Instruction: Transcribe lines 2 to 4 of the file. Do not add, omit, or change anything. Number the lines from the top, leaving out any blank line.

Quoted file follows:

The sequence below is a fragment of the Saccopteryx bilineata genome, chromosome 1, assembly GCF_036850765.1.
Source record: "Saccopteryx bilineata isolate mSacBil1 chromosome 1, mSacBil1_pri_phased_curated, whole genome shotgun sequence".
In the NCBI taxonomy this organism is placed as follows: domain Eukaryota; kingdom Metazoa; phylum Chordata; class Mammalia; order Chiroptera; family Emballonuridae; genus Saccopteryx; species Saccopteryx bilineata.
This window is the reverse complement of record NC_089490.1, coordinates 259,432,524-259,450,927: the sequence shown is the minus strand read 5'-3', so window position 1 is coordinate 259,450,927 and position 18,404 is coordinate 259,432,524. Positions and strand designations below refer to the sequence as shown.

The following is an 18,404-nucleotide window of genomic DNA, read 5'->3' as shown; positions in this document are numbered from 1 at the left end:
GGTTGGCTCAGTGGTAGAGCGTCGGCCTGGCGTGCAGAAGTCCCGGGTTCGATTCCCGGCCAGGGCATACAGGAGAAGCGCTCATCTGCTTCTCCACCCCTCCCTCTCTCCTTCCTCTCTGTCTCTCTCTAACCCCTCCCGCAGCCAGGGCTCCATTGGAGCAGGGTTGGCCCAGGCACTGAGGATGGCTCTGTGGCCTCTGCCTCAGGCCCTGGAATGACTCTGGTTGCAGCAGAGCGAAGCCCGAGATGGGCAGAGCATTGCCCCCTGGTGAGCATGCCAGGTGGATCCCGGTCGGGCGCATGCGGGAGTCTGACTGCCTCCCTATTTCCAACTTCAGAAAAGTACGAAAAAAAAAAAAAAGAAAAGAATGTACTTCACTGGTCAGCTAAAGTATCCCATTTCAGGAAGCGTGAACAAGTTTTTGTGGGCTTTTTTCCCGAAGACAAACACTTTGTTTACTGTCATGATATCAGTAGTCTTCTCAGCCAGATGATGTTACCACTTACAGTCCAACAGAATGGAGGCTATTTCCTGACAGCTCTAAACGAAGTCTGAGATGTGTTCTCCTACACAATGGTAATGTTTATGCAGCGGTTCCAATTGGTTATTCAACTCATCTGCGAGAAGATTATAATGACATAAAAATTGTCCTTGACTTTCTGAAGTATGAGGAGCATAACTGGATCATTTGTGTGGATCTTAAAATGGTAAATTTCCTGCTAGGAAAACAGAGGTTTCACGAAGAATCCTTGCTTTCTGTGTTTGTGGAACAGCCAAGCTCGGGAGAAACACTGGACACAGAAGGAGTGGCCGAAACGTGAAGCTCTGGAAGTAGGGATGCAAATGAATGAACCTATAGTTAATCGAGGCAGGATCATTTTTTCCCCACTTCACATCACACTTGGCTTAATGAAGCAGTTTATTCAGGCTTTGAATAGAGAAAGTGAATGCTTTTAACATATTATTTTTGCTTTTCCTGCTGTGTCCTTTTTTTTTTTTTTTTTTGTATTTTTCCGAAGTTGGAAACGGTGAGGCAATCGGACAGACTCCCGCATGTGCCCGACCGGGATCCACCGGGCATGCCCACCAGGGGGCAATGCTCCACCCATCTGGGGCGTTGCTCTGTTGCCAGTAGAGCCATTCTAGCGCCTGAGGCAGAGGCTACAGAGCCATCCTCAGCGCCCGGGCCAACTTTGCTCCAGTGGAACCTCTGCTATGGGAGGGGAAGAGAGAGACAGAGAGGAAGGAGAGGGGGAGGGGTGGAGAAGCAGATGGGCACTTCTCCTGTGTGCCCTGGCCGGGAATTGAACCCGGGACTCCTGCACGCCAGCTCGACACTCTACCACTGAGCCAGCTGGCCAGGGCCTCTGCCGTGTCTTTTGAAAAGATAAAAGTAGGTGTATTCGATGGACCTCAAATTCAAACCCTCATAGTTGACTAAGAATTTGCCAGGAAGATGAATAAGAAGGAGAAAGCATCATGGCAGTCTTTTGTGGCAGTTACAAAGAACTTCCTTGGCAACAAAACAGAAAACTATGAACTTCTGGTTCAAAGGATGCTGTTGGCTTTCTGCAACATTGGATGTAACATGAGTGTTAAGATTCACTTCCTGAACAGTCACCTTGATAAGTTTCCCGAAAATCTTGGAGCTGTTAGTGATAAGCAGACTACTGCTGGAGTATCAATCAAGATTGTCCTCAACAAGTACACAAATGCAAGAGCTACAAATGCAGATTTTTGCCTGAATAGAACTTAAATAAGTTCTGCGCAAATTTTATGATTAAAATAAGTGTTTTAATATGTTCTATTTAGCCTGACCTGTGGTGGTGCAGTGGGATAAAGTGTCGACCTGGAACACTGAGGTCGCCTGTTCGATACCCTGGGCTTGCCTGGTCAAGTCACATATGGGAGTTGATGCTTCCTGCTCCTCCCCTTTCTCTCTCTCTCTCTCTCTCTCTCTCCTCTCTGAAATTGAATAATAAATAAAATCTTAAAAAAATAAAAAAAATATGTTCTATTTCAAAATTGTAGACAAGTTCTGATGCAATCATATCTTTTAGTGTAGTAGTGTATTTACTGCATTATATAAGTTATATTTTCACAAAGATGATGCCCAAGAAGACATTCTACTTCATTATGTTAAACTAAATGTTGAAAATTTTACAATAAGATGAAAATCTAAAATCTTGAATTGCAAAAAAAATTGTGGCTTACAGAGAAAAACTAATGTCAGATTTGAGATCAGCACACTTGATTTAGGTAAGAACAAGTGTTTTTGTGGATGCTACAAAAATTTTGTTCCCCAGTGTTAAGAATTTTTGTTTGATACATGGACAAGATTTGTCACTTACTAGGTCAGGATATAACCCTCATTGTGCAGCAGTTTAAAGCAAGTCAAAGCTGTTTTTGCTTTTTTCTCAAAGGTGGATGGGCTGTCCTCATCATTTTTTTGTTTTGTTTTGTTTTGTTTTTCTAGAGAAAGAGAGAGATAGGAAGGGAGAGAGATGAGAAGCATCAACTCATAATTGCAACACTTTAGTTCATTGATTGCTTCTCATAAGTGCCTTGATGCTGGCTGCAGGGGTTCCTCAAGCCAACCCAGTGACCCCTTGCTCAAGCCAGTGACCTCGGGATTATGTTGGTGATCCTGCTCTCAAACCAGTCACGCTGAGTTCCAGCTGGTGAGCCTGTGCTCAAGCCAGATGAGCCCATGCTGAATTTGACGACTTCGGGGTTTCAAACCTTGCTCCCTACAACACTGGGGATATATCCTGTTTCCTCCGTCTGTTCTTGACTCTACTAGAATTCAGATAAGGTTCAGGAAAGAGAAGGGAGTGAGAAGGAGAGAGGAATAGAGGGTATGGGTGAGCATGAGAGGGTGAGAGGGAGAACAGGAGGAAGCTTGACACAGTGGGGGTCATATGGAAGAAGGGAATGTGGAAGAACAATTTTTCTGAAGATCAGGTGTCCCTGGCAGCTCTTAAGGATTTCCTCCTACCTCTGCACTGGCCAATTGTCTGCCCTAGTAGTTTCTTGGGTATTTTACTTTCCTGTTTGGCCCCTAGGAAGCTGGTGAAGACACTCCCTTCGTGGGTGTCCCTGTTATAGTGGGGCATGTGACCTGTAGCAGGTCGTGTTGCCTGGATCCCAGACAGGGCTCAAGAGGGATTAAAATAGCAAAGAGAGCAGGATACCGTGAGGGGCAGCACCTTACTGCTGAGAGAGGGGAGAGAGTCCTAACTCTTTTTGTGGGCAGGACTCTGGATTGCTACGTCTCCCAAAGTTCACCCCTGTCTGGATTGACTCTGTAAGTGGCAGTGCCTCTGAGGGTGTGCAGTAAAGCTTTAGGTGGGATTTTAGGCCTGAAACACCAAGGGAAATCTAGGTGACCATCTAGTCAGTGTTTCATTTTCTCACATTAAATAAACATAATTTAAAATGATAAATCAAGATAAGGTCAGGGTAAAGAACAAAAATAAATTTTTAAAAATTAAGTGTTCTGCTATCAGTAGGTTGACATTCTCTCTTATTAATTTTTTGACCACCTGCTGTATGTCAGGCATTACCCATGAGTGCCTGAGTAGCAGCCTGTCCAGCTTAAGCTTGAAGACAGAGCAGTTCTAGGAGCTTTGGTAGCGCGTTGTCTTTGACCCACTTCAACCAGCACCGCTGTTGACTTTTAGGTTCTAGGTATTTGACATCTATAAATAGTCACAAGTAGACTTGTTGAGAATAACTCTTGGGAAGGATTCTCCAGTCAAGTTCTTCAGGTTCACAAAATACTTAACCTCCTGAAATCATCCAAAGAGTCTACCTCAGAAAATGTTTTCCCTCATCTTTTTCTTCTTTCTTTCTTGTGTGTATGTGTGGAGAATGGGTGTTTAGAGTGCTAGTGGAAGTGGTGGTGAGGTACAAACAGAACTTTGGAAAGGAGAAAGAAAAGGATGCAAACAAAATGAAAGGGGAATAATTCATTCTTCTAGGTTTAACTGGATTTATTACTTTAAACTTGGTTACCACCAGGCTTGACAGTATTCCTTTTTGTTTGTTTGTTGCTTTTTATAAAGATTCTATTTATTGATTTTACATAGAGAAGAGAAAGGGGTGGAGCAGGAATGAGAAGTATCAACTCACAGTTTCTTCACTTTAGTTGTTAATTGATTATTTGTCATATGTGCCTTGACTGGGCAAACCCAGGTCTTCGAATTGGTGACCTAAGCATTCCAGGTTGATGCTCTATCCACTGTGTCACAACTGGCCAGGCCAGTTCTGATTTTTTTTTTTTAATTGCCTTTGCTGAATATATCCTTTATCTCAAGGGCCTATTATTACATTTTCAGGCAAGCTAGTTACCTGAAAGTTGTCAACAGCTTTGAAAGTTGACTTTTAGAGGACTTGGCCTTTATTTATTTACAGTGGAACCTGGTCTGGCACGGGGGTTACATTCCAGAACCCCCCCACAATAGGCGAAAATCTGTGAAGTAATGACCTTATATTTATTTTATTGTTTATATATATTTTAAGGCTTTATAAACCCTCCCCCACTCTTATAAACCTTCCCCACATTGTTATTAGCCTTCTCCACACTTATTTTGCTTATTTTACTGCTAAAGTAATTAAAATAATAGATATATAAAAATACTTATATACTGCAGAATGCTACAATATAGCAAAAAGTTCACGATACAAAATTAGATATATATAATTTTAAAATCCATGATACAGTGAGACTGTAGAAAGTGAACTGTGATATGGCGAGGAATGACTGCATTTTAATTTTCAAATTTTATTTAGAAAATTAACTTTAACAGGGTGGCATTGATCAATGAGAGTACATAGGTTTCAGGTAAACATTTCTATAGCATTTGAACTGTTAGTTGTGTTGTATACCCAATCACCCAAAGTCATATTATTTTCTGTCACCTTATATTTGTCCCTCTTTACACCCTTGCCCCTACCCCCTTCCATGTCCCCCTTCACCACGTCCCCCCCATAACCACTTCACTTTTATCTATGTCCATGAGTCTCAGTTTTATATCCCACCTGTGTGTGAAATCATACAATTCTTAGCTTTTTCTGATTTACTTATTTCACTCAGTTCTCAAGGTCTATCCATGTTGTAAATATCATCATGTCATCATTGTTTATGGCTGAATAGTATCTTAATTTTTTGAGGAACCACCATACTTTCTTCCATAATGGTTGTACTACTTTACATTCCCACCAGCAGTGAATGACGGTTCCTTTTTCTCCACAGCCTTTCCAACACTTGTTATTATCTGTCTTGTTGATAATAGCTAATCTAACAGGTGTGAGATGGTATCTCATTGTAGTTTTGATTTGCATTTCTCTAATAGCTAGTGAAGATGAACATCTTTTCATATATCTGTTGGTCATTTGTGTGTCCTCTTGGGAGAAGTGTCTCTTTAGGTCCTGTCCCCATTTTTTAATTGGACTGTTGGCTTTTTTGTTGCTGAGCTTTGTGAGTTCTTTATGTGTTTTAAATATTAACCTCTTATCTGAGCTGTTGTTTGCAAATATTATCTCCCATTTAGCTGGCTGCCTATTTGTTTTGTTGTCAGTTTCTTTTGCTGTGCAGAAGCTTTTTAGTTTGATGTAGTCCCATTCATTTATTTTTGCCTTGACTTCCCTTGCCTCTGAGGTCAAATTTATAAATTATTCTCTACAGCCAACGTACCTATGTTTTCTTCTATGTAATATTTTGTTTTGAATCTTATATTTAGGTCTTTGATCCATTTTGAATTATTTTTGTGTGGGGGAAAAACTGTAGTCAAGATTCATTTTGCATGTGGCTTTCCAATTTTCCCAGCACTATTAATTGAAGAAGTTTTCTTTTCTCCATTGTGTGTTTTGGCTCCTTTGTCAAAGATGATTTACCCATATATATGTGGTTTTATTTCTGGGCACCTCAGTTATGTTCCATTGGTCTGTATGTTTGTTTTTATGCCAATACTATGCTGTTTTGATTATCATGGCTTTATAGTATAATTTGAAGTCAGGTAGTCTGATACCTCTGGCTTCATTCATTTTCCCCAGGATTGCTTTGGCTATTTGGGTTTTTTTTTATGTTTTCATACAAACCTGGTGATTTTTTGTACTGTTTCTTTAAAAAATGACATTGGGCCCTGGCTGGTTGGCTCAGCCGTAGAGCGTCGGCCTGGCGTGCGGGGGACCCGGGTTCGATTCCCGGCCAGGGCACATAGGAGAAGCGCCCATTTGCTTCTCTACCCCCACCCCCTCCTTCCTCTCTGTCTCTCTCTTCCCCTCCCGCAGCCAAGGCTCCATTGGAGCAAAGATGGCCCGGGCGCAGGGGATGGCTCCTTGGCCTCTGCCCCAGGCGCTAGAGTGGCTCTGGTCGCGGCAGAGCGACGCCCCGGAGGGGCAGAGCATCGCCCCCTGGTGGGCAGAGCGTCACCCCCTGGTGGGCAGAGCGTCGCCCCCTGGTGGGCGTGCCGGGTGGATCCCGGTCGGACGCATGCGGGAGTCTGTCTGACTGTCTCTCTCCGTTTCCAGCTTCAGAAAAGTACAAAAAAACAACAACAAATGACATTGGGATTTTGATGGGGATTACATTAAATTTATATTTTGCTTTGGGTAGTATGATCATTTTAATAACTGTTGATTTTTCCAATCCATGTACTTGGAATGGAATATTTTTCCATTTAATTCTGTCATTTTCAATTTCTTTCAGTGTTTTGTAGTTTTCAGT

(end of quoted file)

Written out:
Source record: "Saccopteryx bilineata isolate mSacBil1 chromosome 1, mSacBil1_pri_phased_curated, whole genome shotgun sequence".
In the NCBI taxonomy this organism is placed as follows: domain Eukaryota; kingdom Metazoa; phylum Chordata; class Mammalia; order Chiroptera; family Emballonuridae; genus Saccopteryx; species Saccopteryx bilineata.
This window is the reverse complement of record NC_089490.1, coordinates 259,432,524-259,450,927: the sequence shown is the minus strand read 5'-3', so window position 1 is coordinate 259,450,927 and position 18,404 is coordinate 259,432,524. Positions and strand designations below refer to the sequence as shown.